Seriously, that's quite the pointless advertising blurb they have there! I'm wondering if they also will refuse support from the FDIC to insure your investments.

Posted by: demo kid on March 14, 2009 09:02 PM
10. @9: What? That's not even relevant to the discussion. He mentioned that many people qualified for better loans that would have cost them less, and you're talking about defaults after adjustment. You're trying to use these defaults to prove... what exactly? That some people that want to try to hold on to their homes as opposed to handing the keys back to the bank?

Posted by: demo kid on March 14, 2009 09:09 PM
11. Blame all you want the reality is that your Obamassiah is a miserable failure, and that the VAST majority (83%) of the American people believe his steps on the economy will HURT, not help!

He's a failure, even if you don't want to admit it. The solution is simple - get the perpetual campaigner out of the way, get rid of Pelosi and Reid (just as complicit with this disasterous economic non-plan that triumvirate of Obama/Pelosi/Reid created), and let the adults solve the problems.

Posted by: Shanghai Dan on March 14, 2009 10:23 PM
12. Loan is risky areas, not to risky people. Banks redlined entire areas. Fannie, and Freddie were not government owned. The salaries paid were the ones approved by their boards.

"Redlining" was a red herring used in the media campaign to vilify banks who checked borrowers creditworthiness. The CRA specifically established quotas for a total amount of bank depositors' money commanded to be lent in an area - and the quotas were set high enough that pretty well anyone who applied for a loan got one, without regard to creditworthiness. Originally those were inner city areas, but later by the principle of 'equality', if Joe Innercity got a loan regardless of risk, then Joe Anybody could obtain the same preposterous terms.

Somehow you 'forgot' that Fannie and Freddie were not purely private. They were GSEs, Government Sponsored Enterprises, and it was understood that when the inevitable non-performance of loans came to the surface, the private shareholders (having pocketed the profits created by spectacularly crooked bookkeeping) would be bailed out by us taxpayers. Recall that Franklin Raines was canned for that bookkeeping, though far too late in the game.

A sweet deal, if you were a shareholder or an officer (curious how so many were high Democratic Party fonctionnaires between gigs). Sucks to be a taxpayer, but the inner Democratic circle has about as much concern for taxpayers as a third-world dictator who loots the till - which is exactly what's being done by the present Administration.

Posted by: Insufficiently Sensitive on March 14, 2009 10:36 PM
13. #8 All Facts
Ya know, I don't usually respond to trolls like All Facts, and here's why. He made an assertion that "75% of the people that were sold crap loans qualified for "good" loans." As expected that turns out to be entirely false. According to the NAACP lawsuit, about as biased a source as could be imagined, "African Americans were 31% to 34% more likely to receive a higher-rate loan than whites." The article can be found here:
http://www.latimes.com/business/la-fi-black-housing14-2009mar14,0,1759204.story

Hardly congruent with All Facts assertion. His numbers are off, and this only applies to a couple of banks. I shall continue my personal general policy of ignoring trolls like All Facts, and recommend other commenters do the same.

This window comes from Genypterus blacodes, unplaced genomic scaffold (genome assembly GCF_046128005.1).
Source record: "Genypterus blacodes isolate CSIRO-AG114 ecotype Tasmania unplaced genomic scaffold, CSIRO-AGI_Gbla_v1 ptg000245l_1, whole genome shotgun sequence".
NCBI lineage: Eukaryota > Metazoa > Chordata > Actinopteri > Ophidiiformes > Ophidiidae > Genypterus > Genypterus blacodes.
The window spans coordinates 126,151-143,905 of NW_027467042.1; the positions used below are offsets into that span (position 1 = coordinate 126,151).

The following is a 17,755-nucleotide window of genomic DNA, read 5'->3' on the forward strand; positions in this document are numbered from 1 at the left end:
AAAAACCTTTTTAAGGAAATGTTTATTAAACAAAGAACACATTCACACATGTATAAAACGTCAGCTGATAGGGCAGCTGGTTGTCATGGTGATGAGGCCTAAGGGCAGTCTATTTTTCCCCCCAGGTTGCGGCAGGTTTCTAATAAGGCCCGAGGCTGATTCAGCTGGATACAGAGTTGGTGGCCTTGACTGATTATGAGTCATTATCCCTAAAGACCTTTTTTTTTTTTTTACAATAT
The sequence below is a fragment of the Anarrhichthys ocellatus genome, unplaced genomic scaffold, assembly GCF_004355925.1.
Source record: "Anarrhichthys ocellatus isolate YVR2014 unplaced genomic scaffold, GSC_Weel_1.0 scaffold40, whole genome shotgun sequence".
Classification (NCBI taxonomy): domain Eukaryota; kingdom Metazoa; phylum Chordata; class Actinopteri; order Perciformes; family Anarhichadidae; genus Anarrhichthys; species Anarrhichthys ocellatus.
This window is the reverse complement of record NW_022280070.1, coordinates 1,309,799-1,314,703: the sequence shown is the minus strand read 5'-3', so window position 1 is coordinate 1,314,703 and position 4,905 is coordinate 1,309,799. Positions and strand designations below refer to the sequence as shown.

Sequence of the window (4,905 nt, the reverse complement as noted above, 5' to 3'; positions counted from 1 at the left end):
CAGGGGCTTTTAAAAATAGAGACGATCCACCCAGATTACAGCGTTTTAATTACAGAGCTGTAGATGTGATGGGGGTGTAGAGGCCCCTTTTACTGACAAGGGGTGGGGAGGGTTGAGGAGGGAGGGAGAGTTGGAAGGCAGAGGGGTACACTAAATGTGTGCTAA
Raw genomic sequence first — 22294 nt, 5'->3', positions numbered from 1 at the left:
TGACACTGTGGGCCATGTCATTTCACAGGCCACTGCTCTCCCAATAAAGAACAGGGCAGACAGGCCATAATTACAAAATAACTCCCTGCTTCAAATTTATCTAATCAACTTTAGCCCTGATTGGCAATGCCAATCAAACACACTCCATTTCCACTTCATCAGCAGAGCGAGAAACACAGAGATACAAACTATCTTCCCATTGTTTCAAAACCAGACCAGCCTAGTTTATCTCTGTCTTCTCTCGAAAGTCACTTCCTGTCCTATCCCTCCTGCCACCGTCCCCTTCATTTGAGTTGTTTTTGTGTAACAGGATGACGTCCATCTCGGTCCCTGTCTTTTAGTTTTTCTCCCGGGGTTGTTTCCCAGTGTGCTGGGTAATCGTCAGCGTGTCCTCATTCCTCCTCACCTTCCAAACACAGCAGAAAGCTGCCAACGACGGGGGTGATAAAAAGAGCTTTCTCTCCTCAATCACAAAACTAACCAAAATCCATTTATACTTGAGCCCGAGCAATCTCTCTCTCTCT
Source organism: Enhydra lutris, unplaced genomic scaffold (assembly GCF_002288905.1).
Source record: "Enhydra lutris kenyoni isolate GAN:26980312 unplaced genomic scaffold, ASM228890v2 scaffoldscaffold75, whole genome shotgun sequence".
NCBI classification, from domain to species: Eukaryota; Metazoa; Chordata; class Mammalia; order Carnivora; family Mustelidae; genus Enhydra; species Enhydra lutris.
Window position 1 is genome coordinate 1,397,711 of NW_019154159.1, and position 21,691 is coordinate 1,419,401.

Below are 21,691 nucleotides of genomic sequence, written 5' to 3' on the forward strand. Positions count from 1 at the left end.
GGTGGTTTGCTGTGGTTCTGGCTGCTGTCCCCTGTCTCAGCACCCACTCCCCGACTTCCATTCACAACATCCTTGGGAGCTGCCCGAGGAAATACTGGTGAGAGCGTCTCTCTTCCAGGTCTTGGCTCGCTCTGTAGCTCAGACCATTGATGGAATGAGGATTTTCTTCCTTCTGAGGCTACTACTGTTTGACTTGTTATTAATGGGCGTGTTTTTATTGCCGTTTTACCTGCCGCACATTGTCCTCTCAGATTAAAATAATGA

My original point, that subprime loans were essentially forced on the major lenders, stands I think. It created so many problems, the inflation of housing prices as unqualified borrowers entered the market as a prime example, that it is difficult to entirely blame the banks for this financial crisis. In large part this is a failure of regulation and political correctness.

Hairy

Posted by: Hairy Buddah on March 14, 2009 11:19 PM
14. @14: If you're trying to prove a point, a nonsensical tirade on townhall.com doesn't really do that much for rational people.

Besides, according to that guy's argument, Obama is doing better than Reagan, but Kennedy and Carter should be declared the best presidents ever. Are you ready to do that?

Heck, within the first 50 days Bush was in office, what big crises was he faced with? Figuring out whether the couch in the Oval Office should be green or blue?

@15: Insufficiently Intelligent, you really do like being spoonfed by your Republican masters, don't you? Explain to me how, in a period when CRA regulations were EASED and enforcement became LESS of a priority, it suddenly became more of a problem? Likewise, I'm fascinated with the idea that CRA-covered institutions were responsible for this entire mess, when loans underwritten at non-CRA banks were more likely to be the bad ones. Explain that to me.

Face what is responsible: lax regulation of subprime lenders and overleveraged financial institutions, bad monetarist policies, and a lack of political will or a sense of responsibility from the Bush Administration. Pointing at one law as the cause is not reasonable, nor is being a coward and blaming poor people for the mistakes of rich folks.

Posted by: demo kid on March 14, 2009 11:40 PM
15. @16: My original point, that subprime loans were essentially forced on the major lenders, stands I think. It created so many problems, the inflation of housing prices as unqualified borrowers entered the market as a prime example, that it is difficult to entirely blame the banks for this financial crisis.

Subprime loans were NOT forced on the major lenders. You haven't proven that at all.

Posted by: demo kid on March 14, 2009 11:45 PM
16. Slavery Party Failed Abortion,